Monday morning blues are hard enough to shake off as it is, so naturally, waking up to the sobering fact that you have overspent on the weekend is enough to break to strongest of spenders.
Living in fear of checking your bank balance is no way to live, take the time to evaluate your outgoings and get to know your spending habits.
We are now just out the season of serious spending and it is important, now more than ever, to get your finances in order. Read our helpful tips below to help you to manage your money.
The first step is to create a budget; this will help you keep track of exactly where your money is going each month.
Over half of UK households regularly use a budget and say it gives them peace of mind for the month ahead.
A budget works by calculating your monthly income (if your wages often fluctuate then calculate an average over your last 4 months), taking away all of your outgoings (council tax, rent, utility bills etc) and the amount you are left with is called your disposable income (DI).
There are many ways to create your budget, for instance if you are savvy with Microsoft Excel then you can create a spreadsheet and use the formula ‘Income – Expenditure (outgoings) = Disposable Income’. Or you can simply write it down and work it out manually. Our useful debt calculator is quick and easy to use.
When taking into consideration your expenditure items, you must ensure you create a budget for all areas of your spending. This could include items such as;
- Household Bills like rent, council tax, insurances, energy etc.
- Living costs for example food and housekeeping, clothing and footwear etc.
- Travel costs i.e fuel, insurance, tax, public transport
- Leisure and hobbies for example gym membership, sports club, social clubs
If you find your expenses are more than your income is, then it’s time to look at ways you can cut back on some of your outgoings. For example, do you have a gym membership you don’t use? Could you get a better deal on your energy bills? Or maybe you spend a little too much in certain areas like food/going out. Comparison websites such as www.moneysavingexpert.co.uk are a great tool to use to see if you could be saving money each month.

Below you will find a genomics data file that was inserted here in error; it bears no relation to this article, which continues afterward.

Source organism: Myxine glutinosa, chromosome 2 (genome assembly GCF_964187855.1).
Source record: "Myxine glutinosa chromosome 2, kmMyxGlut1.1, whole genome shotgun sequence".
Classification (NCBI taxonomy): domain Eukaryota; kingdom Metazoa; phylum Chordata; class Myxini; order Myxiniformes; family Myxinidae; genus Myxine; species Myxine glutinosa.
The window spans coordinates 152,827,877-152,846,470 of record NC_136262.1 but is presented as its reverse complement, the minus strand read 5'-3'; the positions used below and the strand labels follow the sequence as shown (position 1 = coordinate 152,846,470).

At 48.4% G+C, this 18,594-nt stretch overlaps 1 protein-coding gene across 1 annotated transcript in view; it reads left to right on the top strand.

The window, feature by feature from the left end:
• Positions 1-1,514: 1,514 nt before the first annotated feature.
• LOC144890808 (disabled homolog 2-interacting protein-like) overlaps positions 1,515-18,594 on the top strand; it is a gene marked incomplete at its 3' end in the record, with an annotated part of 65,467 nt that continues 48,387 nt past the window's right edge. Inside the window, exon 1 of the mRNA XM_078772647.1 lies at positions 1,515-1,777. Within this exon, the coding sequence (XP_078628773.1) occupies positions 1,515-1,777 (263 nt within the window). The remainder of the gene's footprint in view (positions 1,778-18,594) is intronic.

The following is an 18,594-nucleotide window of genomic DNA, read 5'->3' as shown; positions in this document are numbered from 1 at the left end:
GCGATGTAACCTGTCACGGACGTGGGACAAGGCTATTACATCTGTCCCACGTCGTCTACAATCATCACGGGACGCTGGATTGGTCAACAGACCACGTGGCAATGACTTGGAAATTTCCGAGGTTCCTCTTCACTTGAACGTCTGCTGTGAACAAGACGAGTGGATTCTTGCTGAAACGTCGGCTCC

Once your budget is complete, keep a note of what you are spending each month so you can refer back to it when updating your future budget planner.
Unfortunately, life doesn’t always run as smoothly as one would hope and there is no guarantee that things won’t change from month to month. To keep on top of your spending, we advise you to regularly review your planner, perhaps at the end of each month – ready for the next one.
None of us know what life is going to throw at us from one day to the next, if possible build an emergency fund you can fall back on in case the worst should happen and you have a period of unemployment or an emergency home or car repair to pay for.
Generally it is advisable to save three months’ worth of your household and living expenses, however this isn’t possible for everyone so start off small and let it build up. It is important to remember not to attempt to save so much that you struggle to get through the month. Saving just £3 per day adds up to £1,091 over a year!
Once you have decided how much you want to save each week or month, open a savings account and set up a standing order to make your regular payments (do this on or just after your income falls into your bank account).
Once you have your emergency fund you can start saving for something rewarding like a holiday!
Debt payments eating into your living money
Our debt calculator helps you work out how much your debt is costing you and whether this is affordable. If you debt payments seriously exceed the surplus that is left each month after deducting your household and personal expenses, then you have a debt problem.
Dealing with Debt Problems
There are a variety of ways to deal with problem debt and the option very much depend on your circumstances. These could include:-
- Refinancing either through secured or unsecured loans or remortgaging
- Debt Management plans – as long as the term to clear your debt is reasonable
- Individual Voluntary Arrangements – aimed at higher levels of debts. Generally payments plans over 5 to 6 years but they can also be full and final style arrangements to settle your debts by a lump sum.
- Debt Relief Orders
If you find you need some help with budgeting or are worrying about debt, get in touch. There a range of solutions depending on whether you are salaried or self employed or you are a director or shareholder of a limited company. Should you enter into a debt solution with us, fees will apply. If you would like our team to call you, please use our contact form.
All debt solutions need to be carefully considered. IVA’s are formal solutions and failure to keep to the terms can result in your IVA failing and you could end up bankrupt.
There is also free debt help and advice available through a variety of debt charities. For more information, we recommend you visit www.moneyadviceservice.org.uk.
The Debt Advisor is Authorised and regulated by The Financial Conduct Authority (reg no: 606669).